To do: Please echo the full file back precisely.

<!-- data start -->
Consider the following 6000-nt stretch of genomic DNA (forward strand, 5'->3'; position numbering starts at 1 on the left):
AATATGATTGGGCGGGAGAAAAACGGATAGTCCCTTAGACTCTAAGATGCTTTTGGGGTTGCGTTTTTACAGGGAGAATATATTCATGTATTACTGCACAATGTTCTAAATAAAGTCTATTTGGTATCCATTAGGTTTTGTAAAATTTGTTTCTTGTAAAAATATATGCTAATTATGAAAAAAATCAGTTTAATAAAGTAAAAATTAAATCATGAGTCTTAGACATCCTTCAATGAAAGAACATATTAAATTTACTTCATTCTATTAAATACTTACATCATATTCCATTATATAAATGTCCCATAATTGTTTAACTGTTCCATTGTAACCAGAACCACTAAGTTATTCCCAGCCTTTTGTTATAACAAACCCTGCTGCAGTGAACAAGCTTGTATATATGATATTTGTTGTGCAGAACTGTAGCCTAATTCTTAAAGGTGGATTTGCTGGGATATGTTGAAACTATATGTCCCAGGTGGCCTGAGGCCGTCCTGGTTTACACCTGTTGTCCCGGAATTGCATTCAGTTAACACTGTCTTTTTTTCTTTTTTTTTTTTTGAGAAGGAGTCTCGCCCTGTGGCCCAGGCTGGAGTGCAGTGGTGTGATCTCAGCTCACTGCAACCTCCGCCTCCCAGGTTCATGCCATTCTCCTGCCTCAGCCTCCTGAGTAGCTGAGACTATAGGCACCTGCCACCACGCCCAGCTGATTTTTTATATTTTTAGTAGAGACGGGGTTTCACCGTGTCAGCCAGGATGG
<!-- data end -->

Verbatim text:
Consider the following 6000-nt stretch of genomic DNA (forward strand, 5'->3'; position numbering starts at 1 on the left):
AATATGATTGGGCGGGAGAAAAACGGATAGTCCCTTAGACTCTAAGATGCTTTTGGGGTTGCGTTTTTACAGGGAGAATATATTCATGTATTACTGCACAATGTTCTAAATAAAGTCTATTTGGTATCCATTAGGTTTTGTAAAATTTGTTTCTTGTAAAAATATATGCTAATTATGAAAAAAATCAGTTTAATAAAGTAAAAATTAAATCATGAGTCTTAGACATCCTTCAATGAAAGAACATATTAAATTTACTTCATTCTATTAAATACTTACATCATATTCCATTATATAAATGTCCCATAATTGTTTAACTGTTCCATTGTAACCAGAACCACTAAGTTATTCCCAGCCTTTTGTTATAACAAACCCTGCTGCAGTGAACAAGCTTGTATATATGATATTTGTTGTGCAGAACTGTAGCCTAATTCTTAAAGGTGGATTTGCTGGGATATGTTGAAACTATATGTCCCAGGTGGCCTGAGGCCGTCCTGGTTTACACCTGTTGTCCCGGAATTGCATTCAGTTAACACTGTCTTTTTTTCTTTTTTTTTTTTTGAGAAGGAGTCTCGCCCTGTGGCCCAGGCTGGAGTGCAGTGGTGTGATCTCAGCTCACTGCAACCTCCGCCTCCCAGGTTCATGCCATTCTCCTGCCTCAGCCTCCTGAGTAGCTGAGACTATAGGCACCTGCCACCACGCCCAGCTGATTTTTTATATTTTTAGTAGAGACGGGGTTTCACCGTGTCAGCCAGGATGG